Out of more than 2.1 million first doses of the coronavirus vaccine administered, there have been just eight confirmed reactions requiring hospitalization, and zero vaccine-related deaths in Louisiana, Kanter said.

But that didn’t stop attendees at Monday’s hearing from repeatedly arguing that dozens of Louisianans had died from the vaccines. They cited data from the Vaccine Adverse Event Reporting System, or VAERS, an open-source database which publishes unconfirmed reports of vaccine side effects submitted by the public.

It is a catch-all system for any complaint about medical conditions that occurred after vaccination, but the reports are not verified and should not be confused as documentation that an adverse event was connected to the vaccine. Many events on VAERS are coincidental, a number amplified by the fact that a large number of people got the shot around the same time.

At one point, an audience member stood up and shouted: “You’re going to kill us with the vaccine.”

“You are complicit in genocide for making people take these vaccines,” another attendee said.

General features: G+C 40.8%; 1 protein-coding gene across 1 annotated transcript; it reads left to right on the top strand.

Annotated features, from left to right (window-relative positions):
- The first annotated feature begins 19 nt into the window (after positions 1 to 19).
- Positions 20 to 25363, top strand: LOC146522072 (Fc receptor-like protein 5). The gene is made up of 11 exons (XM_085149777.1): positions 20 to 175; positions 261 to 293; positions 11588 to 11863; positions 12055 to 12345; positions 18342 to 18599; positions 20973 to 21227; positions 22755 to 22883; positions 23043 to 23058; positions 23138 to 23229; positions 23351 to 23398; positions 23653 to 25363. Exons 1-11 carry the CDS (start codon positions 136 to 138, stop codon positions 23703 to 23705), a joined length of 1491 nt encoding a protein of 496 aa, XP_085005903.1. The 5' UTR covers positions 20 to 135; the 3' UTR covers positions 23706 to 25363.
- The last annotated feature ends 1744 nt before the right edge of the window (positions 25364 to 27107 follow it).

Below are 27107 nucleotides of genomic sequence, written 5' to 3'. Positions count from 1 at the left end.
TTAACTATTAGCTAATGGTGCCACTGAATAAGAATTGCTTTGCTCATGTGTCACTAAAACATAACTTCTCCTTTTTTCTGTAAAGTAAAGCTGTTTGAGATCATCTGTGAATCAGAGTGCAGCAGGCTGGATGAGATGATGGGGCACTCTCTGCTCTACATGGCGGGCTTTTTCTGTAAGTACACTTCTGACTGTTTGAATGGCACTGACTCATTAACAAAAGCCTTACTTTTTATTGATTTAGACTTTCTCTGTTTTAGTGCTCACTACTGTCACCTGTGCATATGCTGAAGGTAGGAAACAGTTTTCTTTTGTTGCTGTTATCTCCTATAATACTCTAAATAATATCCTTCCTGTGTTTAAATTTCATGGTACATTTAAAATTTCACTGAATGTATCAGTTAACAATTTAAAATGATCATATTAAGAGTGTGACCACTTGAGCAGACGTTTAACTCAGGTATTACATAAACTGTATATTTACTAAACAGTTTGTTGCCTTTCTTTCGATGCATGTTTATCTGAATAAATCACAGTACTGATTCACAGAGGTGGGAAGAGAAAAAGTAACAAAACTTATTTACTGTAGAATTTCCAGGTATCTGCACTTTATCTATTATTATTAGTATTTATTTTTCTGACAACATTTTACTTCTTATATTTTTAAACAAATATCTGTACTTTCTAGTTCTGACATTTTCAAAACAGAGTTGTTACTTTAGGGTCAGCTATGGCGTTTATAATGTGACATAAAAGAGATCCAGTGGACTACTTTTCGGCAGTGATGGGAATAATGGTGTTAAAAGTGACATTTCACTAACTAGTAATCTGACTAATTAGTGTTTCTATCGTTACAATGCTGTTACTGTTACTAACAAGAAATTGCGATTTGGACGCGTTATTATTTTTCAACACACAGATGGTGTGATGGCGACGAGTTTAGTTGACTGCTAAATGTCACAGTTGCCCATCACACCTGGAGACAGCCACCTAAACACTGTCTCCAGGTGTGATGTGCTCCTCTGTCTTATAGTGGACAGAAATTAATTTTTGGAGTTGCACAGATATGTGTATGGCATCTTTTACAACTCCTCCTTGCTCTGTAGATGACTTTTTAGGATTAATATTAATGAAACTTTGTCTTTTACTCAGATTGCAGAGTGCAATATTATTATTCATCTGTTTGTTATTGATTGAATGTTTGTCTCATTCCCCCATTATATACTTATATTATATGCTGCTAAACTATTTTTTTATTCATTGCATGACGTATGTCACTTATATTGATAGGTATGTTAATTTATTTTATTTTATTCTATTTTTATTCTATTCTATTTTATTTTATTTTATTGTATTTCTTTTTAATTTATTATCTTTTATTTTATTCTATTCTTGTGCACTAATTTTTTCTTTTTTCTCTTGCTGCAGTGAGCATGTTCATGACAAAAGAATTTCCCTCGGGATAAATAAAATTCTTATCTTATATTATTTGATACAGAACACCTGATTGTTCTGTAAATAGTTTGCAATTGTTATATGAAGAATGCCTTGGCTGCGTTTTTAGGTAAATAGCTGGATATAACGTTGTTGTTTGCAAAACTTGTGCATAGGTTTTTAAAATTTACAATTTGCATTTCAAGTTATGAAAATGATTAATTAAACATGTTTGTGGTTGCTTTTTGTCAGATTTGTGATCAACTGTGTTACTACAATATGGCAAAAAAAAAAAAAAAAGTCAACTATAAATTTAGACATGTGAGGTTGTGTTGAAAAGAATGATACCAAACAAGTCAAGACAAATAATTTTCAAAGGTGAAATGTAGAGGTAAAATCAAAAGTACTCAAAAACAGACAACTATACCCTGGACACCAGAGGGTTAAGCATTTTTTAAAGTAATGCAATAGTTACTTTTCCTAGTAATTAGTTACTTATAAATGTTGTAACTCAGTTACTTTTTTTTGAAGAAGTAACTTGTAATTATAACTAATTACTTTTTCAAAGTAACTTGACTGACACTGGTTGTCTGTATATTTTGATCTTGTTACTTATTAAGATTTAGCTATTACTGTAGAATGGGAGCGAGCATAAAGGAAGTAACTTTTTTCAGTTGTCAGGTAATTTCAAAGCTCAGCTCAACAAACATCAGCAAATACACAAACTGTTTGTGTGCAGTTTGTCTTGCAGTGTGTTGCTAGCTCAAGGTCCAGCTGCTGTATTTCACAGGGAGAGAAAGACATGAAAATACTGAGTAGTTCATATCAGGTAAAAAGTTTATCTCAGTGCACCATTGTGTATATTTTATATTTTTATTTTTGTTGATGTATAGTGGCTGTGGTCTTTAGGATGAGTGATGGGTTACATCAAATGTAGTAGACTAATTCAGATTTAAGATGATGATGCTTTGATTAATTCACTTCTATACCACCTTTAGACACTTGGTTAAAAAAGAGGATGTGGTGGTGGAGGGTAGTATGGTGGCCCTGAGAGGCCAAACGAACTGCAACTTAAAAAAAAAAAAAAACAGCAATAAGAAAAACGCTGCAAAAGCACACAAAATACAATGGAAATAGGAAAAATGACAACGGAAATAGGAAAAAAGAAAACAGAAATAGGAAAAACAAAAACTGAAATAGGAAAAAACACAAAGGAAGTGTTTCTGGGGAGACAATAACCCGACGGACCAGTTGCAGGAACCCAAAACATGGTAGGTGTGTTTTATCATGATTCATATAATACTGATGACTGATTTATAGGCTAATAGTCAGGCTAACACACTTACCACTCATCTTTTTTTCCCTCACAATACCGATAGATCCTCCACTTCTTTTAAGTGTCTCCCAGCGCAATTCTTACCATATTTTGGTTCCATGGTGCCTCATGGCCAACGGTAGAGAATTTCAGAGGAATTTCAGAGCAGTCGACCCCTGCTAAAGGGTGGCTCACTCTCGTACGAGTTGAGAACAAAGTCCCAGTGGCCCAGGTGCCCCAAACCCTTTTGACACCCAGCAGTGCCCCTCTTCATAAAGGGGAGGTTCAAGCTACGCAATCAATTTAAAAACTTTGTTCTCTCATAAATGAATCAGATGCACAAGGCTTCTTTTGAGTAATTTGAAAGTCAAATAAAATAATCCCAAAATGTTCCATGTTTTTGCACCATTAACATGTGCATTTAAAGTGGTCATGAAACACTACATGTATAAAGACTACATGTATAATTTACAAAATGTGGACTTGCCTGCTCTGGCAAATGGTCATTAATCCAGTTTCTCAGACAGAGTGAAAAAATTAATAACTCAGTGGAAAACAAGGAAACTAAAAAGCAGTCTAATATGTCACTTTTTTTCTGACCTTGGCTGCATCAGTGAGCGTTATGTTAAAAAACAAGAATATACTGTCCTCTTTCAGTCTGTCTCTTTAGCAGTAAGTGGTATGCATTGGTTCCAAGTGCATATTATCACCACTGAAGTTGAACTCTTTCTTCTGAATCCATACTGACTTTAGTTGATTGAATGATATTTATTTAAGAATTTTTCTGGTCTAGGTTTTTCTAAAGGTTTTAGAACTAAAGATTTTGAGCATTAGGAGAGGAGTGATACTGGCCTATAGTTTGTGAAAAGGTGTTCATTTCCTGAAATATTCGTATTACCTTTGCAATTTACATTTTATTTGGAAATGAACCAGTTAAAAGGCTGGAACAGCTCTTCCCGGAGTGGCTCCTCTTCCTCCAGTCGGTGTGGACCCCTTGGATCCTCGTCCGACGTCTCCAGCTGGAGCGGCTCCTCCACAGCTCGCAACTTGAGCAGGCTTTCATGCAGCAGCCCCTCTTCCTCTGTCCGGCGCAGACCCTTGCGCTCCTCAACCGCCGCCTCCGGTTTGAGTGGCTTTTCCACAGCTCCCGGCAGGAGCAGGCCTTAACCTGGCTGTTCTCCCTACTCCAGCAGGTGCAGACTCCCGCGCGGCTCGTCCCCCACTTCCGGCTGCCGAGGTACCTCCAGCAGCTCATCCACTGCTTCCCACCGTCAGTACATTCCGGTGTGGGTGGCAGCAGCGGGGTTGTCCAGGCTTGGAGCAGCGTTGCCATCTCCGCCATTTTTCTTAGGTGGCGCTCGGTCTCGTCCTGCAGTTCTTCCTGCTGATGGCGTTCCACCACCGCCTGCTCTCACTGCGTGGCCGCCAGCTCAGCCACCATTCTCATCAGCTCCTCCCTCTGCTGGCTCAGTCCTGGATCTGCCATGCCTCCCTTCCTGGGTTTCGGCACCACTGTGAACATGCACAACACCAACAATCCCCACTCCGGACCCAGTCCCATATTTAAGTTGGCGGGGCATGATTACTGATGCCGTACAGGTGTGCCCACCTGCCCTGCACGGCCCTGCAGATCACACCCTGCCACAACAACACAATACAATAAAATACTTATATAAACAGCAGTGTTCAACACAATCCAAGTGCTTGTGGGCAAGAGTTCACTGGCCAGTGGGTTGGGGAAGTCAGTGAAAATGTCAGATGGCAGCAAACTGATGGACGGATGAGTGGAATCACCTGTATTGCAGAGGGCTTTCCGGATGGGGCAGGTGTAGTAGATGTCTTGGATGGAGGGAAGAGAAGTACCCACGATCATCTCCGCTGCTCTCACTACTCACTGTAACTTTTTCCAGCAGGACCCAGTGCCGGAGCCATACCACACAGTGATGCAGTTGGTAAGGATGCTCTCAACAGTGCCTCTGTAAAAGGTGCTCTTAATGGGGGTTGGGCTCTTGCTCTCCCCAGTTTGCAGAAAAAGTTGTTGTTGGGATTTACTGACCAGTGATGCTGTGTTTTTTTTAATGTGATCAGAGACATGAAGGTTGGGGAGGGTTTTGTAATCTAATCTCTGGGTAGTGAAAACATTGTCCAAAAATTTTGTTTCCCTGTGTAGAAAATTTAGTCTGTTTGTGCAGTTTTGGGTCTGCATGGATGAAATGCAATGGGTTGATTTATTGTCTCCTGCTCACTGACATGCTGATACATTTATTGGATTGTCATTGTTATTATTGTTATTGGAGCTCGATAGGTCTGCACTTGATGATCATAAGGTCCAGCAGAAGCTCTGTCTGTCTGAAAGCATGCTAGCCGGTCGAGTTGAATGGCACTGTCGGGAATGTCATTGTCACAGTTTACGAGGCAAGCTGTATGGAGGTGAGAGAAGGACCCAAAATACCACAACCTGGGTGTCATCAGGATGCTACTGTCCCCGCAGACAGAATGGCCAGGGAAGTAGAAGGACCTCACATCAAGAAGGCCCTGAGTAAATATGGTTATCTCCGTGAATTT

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Many members of the public falsely stated that vaccine mandates are in violation of the Nuremburg Code, a set of ethical principles borne out of human experiments during the Holocaust. But the vaccines are not experimental, since they have been authorized for emergency use and have been found to be safe and effective in clinical trials. The U.S. has also not adopted the Code as law, nor are members of the public required to take it if they do not wish to do so.

Monday’s hearing also featured testimony from Meredith Grembowicz, a pediatrician who said she was fired from her position at Ochsner Health for questioning the safety and efficacy of the vaccines. She said she was chastised for speaking negatively about the vaccines and told by superiors to either wear an N-95 mask, get vaccinated or quit her job.

“Her statement about the reason for her departure and her statements about the vaccine were inaccurate, dangerous and do not represent the policies or views of Ochsner,” wrote Dr. Robert Hart, Ochsner’s chief medical officer, in a statement.

The hearing kicked off in a moment of pandemonium, after Rep. Larry Bagley, R-Stonewall, the committee’s chair, made a simple request of members of the public in attendance: follow the governor’s indoor mask mandate or move to an overflow room.

The crowd of unmasked attendees, packed like sardines in the basement committee room, erupted in outrage.